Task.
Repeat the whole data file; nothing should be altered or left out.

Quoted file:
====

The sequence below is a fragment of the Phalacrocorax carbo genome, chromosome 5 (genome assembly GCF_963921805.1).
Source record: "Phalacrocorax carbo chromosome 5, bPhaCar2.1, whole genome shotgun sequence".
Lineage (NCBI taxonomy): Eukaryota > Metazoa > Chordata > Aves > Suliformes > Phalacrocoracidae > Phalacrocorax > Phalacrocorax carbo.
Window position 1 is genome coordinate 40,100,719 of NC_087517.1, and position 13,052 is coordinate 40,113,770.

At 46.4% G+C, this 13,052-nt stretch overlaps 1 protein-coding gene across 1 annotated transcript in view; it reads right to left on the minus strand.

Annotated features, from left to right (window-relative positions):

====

The sequence below is a fragment of the Phalacrocorax carbo genome, chromosome 5 (genome assembly GCF_963921805.1).
Source record: "Phalacrocorax carbo chromosome 5, bPhaCar2.1, whole genome shotgun sequence".
Lineage (NCBI taxonomy): Eukaryota > Metazoa > Chordata > Aves > Suliformes > Phalacrocoracidae > Phalacrocorax > Phalacrocorax carbo.
Window position 1 is genome coordinate 40,100,719 of NC_087517.1, and position 13,052 is coordinate 40,113,770.

At 46.4% G+C, this 13,052-nt stretch overlaps 1 protein-coding gene across 1 annotated transcript in view; it reads right to left on the minus strand.

Annotated features, from left to right (window-relative positions):